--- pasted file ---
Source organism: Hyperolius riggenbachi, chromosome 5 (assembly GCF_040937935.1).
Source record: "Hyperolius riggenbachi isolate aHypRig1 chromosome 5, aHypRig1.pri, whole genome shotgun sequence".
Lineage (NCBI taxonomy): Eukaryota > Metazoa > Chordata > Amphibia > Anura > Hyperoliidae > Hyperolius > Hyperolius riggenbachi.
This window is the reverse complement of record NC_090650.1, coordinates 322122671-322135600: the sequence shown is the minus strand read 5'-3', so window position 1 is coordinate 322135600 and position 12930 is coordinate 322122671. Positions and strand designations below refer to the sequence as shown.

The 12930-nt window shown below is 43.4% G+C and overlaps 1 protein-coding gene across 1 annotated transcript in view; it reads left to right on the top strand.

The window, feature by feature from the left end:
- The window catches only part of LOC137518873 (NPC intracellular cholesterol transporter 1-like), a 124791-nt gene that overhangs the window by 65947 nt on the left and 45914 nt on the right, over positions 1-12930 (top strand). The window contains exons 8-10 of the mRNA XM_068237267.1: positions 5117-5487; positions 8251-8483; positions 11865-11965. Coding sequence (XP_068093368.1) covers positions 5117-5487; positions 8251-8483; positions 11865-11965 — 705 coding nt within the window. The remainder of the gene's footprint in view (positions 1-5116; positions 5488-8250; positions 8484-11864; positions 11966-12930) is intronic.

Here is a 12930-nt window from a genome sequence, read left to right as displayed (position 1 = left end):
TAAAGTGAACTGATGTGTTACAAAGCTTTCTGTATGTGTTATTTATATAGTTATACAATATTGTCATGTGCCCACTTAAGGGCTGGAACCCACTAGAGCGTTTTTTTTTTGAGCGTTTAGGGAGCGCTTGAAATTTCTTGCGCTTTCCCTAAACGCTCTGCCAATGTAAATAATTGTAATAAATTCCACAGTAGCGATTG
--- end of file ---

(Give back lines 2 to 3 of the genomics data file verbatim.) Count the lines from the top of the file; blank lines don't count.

Source record: "Hyperolius riggenbachi isolate aHypRig1 chromosome 5, aHypRig1.pri, whole genome shotgun sequence".
Lineage (NCBI taxonomy): Eukaryota > Metazoa > Chordata > Amphibia > Anura > Hyperoliidae > Hyperolius > Hyperolius riggenbachi.